From: Amber Arneson, Guest Author, Clean Techies, More from this Affiliate
Published July 16, 2013 01:46 PM

Green Buildings Will Sustain the Future Health of Billions

By 2050, the world's population is expected to hit nine billion. And, by that year, scientists have projected that 80 percent of the world's population will live in urban environments. In the United States alone, research indicates that people spend 90 percent of their time indoors, as noted in a TriplePundit article.


Unfortunately, buildings can have concentrations of some pollutants that are two to five times higher than typical outdoor concentrations, according to the U.S. Environmental Protection Agency (EPA). These pollutants can come in the form of aging infrastructure, portable air conditioners, poor ventilation or other forms.

Because of this, more buildings will be needed to meet the increasing demand for high indoor environmental quality (IEQ) for growing populations, especially in developing nations and urban areas like Bangkok, Jakarta and Istanbul.

The Centers for Disease Control and Prevent (CDC) defines IEQ as the quality of a building's environment in relation to the health and well being of those who occupy it. Buildings with a high IEQ are also generally energy efficient, which can dramatically reduce the total operating cost of residential and commercial buildings.

Taking all of this data into consideration, what will influence future buildings around the world? How will builders plan for more environmentally-friendly and energy-efficient buildings to enhance work and residential spaces for future indoor populations in urban areas around the world?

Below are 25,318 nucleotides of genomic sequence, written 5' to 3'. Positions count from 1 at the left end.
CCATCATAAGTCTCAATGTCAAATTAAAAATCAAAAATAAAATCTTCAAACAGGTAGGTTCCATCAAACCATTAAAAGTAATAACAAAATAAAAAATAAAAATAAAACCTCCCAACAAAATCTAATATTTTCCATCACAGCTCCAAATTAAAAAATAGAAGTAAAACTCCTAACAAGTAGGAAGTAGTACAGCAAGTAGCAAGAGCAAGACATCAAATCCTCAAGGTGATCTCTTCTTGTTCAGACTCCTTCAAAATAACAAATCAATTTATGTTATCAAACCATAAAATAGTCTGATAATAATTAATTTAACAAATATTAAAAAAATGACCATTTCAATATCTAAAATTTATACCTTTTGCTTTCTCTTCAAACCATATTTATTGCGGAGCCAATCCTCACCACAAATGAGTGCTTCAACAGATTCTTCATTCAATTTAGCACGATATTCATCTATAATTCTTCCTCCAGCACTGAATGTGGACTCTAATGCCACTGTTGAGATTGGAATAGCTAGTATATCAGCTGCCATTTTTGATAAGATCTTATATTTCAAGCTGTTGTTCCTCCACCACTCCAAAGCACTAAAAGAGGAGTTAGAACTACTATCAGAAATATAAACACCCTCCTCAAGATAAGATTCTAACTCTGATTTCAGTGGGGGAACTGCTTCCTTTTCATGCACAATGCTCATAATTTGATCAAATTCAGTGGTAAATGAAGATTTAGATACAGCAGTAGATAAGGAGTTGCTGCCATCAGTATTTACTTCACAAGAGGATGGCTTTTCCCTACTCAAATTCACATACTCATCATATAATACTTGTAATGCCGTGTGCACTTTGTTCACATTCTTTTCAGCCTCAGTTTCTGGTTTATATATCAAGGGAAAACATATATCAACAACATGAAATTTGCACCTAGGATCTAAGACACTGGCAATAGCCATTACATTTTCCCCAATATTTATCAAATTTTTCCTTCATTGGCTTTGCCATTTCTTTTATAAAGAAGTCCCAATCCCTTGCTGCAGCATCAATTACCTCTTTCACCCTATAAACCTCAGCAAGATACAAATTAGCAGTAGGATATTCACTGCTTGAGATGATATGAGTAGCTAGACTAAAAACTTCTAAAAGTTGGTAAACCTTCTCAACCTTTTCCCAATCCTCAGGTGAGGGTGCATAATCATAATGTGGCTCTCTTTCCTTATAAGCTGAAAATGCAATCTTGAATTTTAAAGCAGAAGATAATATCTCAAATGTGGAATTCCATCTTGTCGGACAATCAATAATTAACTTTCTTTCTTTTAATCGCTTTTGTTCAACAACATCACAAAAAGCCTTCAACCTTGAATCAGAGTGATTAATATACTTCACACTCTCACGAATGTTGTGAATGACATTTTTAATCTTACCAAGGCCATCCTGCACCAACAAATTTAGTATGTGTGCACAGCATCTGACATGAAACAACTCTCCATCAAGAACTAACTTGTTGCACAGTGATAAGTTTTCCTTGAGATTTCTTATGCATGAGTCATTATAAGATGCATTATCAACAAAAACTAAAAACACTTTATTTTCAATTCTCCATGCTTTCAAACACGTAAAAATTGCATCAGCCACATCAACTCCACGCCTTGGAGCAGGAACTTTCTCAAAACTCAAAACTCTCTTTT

Here are some key trends that will have an impact on the buildings billions of people will occupy:

A growing opportunity for renovation

A move towards more energy efficient buildings can start with existing buildings. According to the EPA, existing buildings account for nearly one-third of the electricity consumed, and generate up to 20 percent of greenhouse gas emissions.

The good news is that the Whole Building Design Guide, a program of the National Institute of Building Sciences, states that "IEQ improvements to an existing building can occur at any point during the use of a building."

Not only is renovating and reusing the existing inventory of buildings around the world an environmentally-friendly decision, it's also an economic opportunity. Typically, building renovations require more labor and use less material, which is a benefit for the environment and local economies.

An article from Middle East Climate Control also points out that in the "Foreseeable future, the greatest energy, operating and service performance-improvement opportunities can be found in the world's inventory of existing buildings."

Read more key trends at  ENN affiliate, Clean Techies.

Green building image via Shutterstock.

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